The mother-daughter team had been able to manage their family’s needs and wanted to keep it that way.

But the COVID-19 pandemic has prevented Imani from increasing her performance schedule to earn more money. And Wright’s health struggles have kept her from working more to earn more, too.

In this undated photo, Siri Imani stands closest to the camera, wearing sunglasses and sticking out her tongue. Her mom, Jennie Wright, poses in the middle of the photo with her right arm bent. Wright's mother, Linda Wright, stands at the right of the photo with a slight smile.
Siri Imani, left, her mom, Jennie Wright, center, and Imani's grandmother, Linda Wright.

“Me and my mom are prideful human beings. We are not the ones to ask for much. It, like, burns us inside,” Imani said. “But this year I feel like everything just kind of broke down in a way that it was too quick and too much for us to handle.”

True to their word, Imani’s friends were ready to help.

Preeti Shastri organized a GoFundMe campaign that has raised more than $14,000 toward a $15,000 goal.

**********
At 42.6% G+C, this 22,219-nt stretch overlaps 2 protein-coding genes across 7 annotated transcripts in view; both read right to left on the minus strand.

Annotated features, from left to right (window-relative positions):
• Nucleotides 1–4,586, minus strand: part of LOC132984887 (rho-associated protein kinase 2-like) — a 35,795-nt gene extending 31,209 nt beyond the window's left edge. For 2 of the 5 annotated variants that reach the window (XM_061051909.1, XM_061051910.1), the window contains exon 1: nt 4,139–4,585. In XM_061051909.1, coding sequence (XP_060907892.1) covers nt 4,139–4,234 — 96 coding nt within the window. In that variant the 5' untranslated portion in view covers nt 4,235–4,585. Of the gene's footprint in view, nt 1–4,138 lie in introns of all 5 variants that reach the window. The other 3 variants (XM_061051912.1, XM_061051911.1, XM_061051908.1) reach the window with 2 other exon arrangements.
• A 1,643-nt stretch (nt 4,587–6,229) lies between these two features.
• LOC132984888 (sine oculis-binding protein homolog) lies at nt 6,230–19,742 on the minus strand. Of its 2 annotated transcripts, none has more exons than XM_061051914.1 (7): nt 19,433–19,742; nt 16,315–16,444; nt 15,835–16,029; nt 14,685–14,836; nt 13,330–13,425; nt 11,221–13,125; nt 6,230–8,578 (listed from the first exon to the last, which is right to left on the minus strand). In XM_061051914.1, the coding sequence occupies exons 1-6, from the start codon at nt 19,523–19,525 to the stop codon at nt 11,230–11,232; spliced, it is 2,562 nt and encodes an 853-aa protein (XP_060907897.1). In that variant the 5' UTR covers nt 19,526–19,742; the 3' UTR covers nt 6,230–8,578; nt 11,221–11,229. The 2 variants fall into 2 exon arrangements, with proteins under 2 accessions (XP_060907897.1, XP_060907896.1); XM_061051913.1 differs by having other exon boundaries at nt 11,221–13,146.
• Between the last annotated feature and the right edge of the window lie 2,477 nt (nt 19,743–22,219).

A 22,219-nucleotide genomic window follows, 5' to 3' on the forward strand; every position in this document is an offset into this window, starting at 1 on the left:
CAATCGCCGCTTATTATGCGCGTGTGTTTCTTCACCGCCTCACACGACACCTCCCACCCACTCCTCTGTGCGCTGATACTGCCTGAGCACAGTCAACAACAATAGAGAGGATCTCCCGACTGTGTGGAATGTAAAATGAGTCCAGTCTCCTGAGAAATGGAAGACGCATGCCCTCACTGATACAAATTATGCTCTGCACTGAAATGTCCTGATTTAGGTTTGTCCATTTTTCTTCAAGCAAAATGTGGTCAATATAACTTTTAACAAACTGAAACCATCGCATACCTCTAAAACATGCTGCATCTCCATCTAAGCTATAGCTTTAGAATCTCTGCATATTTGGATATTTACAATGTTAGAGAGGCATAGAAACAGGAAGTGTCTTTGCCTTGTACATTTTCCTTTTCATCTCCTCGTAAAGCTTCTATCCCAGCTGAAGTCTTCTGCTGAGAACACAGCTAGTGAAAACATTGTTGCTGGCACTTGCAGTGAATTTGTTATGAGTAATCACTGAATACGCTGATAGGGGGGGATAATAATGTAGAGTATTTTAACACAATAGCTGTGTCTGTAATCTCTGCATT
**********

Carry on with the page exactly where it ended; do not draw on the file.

“Rumi says that the wound is where the light enters into you, and Jennie has been that light in my life. She opened the doors to her heart and her home to me when nobody – not even my close family – would accept me for who I am,” Shastri said in a video that Imani shared with WCPO 9. “I couldn’t imagine my life without her, and I couldn’t imagine this community without her.”

Moving mountains for Mama

Friends and supporters have helped in other ways, too.

Imani is organizing monthly benefit concerts to raise more money for medical needs that insurance won’t cover, a future lung transplant for Wright and to help the family better care for Wright’s mother.

“My ultimate goal, to be safe, I’m gonna raise $100,000,” she said. “That’s what I’mma raise. Absolutely for my mama – period.”

“I don’t know how many mountains I gotta move,” Imani added. “I’m gonna do a GoFundMe, I’m going to do benefit concerts, I’m going to do merch lines. Pretty much anything that I can do, anything that anybody can help me with, I’m asking for it.”

Wright’s eyes grew wide when she heard Imani explain her goal during a Zoom video interview.

In this undated photo, Siri Imani is wearing a black ball cap and looks directly into the camera. Her mom, Jennie Wright, stands behind Imani. Wright's right arm is hugging Imani from behind as Wright looks off into the distance.
Siri Imani gets a hug from her mom, Jennie Wright, in this undated photo.